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Linux Systems First Steps

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Exploring Linux systems: The kernel, user space, filesystems, and beyond

Topic: System Administration
Brian Ward

Between the programs you run and your computer’s hardware is the operating system, software that consists of a kernel and a set of system processes. Though it may be practically invisible to the user, the operating system ensures that processes get fair access to resources and don’t step on one another.

If you’ve heard terms like "user space" and "system call" thrown around but aren’t entirely sure what they mean, or if you just want to have a better understanding of what lies within the depths of your system, this course is for you. Expert Brian Ward walks you through the basic system features on a Linux system, including the kernel and filesystem arrangement. Though this is normally the subject of a notoriously difficult computer science undergraduate course, in just three hours, you’ll understand the fundamentals—even if you don’t have an extensive programming background.

What you'll learn-and how you can apply it

By the end of this live online course, you’ll understand:

  • The role of the Linux kernel
  • The difference between kernel and user space
  • Resource utilization (memory in particular)
  • Process lifecycle and states
  • The various components of a running Linux system
  • Filesystem structure and basics

And you’ll be able to:

  • Make sense of a process listing and find out what resources are being used
  • Interact with devices to see how they work
  • Trace a system call
  • Navigate the filesystem hierarchy with ease
  • Exert fine control over processes

This training course is for you because...

  • You’re a data scientist, analyst, student, or software developer.
  • You work with Linux on a regular basis.
  • You want a better understanding of what various parts of the operating system do.
  • You want to know what the operating system can offer.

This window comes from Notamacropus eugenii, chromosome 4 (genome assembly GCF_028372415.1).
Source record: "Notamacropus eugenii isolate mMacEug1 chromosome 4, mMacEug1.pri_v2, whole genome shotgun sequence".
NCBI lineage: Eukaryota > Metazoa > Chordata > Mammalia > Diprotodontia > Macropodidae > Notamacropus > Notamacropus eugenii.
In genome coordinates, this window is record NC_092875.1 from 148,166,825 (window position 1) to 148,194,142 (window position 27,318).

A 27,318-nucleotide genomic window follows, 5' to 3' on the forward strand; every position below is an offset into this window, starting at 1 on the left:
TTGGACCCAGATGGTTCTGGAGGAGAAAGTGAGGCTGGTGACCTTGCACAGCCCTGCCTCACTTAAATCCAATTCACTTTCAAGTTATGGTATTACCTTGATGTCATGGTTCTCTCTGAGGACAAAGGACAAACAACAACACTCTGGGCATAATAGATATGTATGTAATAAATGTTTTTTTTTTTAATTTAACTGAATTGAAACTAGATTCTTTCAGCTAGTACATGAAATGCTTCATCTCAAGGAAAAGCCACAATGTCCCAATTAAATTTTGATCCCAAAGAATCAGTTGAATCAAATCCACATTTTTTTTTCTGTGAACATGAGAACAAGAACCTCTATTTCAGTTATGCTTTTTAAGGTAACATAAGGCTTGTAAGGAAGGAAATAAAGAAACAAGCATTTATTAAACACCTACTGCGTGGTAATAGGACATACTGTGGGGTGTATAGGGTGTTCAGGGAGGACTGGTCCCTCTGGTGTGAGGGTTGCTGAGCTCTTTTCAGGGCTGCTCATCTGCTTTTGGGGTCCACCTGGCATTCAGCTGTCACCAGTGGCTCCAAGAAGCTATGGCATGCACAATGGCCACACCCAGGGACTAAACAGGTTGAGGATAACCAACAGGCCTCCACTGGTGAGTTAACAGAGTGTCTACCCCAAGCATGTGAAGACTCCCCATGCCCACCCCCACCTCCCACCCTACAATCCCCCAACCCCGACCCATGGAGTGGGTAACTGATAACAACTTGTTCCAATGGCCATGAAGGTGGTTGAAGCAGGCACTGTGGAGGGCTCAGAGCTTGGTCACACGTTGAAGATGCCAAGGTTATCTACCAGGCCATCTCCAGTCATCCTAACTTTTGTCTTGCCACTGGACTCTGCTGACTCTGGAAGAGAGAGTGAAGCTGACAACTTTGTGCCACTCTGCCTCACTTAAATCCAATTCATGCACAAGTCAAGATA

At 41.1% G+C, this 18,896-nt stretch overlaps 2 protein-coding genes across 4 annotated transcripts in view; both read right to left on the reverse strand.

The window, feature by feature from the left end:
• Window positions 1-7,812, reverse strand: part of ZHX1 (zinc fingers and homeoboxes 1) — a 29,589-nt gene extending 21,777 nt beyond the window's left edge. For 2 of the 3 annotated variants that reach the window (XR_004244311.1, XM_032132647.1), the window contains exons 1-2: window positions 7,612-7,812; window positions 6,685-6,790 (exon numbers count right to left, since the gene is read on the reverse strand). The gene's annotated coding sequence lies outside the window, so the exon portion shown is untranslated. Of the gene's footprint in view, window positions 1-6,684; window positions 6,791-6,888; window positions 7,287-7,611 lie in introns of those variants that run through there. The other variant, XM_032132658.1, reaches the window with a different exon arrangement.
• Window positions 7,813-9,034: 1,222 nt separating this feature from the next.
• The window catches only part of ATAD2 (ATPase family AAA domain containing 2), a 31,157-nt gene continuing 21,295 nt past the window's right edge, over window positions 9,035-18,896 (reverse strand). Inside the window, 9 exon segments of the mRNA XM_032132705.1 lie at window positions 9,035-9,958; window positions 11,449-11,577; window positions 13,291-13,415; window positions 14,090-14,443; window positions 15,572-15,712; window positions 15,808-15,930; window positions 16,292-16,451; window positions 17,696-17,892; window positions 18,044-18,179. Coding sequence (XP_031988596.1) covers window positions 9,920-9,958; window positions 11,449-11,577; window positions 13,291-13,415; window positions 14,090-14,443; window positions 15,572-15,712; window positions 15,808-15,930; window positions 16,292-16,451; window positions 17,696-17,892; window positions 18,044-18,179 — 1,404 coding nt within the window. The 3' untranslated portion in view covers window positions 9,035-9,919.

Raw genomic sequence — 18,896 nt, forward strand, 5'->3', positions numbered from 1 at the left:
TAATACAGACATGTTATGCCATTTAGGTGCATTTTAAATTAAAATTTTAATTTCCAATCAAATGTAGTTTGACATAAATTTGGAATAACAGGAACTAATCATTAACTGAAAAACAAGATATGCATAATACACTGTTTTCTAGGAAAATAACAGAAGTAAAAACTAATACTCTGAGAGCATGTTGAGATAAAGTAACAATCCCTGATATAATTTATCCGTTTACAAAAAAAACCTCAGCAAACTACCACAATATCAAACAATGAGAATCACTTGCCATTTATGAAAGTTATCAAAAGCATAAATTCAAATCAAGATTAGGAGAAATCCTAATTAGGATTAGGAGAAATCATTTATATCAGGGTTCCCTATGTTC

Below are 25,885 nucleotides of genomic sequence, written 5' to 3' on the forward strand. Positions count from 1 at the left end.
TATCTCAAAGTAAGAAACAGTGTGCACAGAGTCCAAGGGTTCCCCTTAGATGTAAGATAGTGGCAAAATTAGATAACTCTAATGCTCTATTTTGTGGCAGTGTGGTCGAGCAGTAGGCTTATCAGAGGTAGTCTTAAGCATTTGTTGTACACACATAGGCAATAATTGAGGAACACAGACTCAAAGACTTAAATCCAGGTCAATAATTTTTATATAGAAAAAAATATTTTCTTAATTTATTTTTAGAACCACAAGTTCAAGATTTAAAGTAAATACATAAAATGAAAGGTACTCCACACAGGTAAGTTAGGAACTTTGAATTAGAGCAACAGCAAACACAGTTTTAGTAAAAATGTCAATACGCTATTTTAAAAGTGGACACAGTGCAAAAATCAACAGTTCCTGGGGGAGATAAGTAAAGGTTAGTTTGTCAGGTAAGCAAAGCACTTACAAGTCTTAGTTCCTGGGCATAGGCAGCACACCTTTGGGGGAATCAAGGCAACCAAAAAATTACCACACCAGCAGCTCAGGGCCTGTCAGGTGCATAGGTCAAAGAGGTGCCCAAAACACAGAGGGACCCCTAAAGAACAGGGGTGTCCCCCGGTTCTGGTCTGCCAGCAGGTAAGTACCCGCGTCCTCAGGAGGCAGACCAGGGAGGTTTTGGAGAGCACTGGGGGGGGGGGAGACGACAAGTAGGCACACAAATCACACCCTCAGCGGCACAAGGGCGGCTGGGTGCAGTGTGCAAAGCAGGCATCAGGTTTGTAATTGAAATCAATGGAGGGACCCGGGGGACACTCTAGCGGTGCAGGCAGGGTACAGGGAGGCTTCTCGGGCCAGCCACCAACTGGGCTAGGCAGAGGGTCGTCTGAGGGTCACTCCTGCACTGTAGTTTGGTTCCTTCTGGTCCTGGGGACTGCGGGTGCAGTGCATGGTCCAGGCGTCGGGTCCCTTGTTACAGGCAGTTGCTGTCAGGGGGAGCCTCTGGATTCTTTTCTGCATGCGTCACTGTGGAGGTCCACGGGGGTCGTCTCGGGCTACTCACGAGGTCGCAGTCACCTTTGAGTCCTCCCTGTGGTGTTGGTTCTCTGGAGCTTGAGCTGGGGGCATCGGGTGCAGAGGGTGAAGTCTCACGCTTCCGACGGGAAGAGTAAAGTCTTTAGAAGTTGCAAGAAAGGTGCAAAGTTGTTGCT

Prerequisites

  • General computing experience
  • A computer with a Linux shell terminal installed (Optional—the course will use the O'Reilly interactive Ubuntu sandbox, giving you a live production environment in your browser.)

Recommended preparation:

About your instructor

  • Brian Ward is a software architect with more than 25 years of experience in Linux. He is the author of several books, including How Linux Works, 2nd Edition (published by No Starch Press), and holds a Ph.D. in computer science from The University of Chicago.

Schedule

The timeframes are only estimates and may vary according to how the class is progressing

Operating system organization (25 minutes)

  • Presentation: Introduction to memory, processes, kernel, and user space; storage; introduction to block devices
  • Katacoda interactive exercises: Inspect memory and processes; inspect storage
  • Q&A

Kernel (25 minutes)

  • Presentation: Process management; system calls; fork() and exec()
  • Katacoda interactive exercises: List processes; use strace; use fork() and exec()
  • Q&A

Signals (10 minutes)

  • Presentation: Signals
  • Katacoda interactive exercise: Send signals to processes
  • Q&A

Break (5 minutes)

Devices (20 minutes)

  • Presentation: Block devices; character devices; devices that don’t have block or character interfaces
  • Katacoda interactive exercises: Use dd
  • Q&A

Introduction to user space and directory structure (25 minutes)

  • Presentation: Basic navigation; what is and isn’t in the system; file types
  • Katacoda interactive exercise: Attached filesystems
  • Q&A

Break (5 minutes)

Exploring directory and filesystem structure (25 minutes)

  • Presentation: Looking closer at files; symbolic and hard links; inodes; separate filesystems; why some things may not work as planned
  • Katacoda interactive exercises: Create and manipulate files; the ln command
  • Q&A

The Filesystem Hierarchy Standard (FHS) (20 minutes)

  • Presentation: /, /usr, and /home; bin and lib; etc

Further topics (10 minutes)

  • Presentation: Kernel to user space translations (such as /etc/passwd); systemd; booting; system metrics
  • Q&A

Wrap-up and Q&A (10 minutes)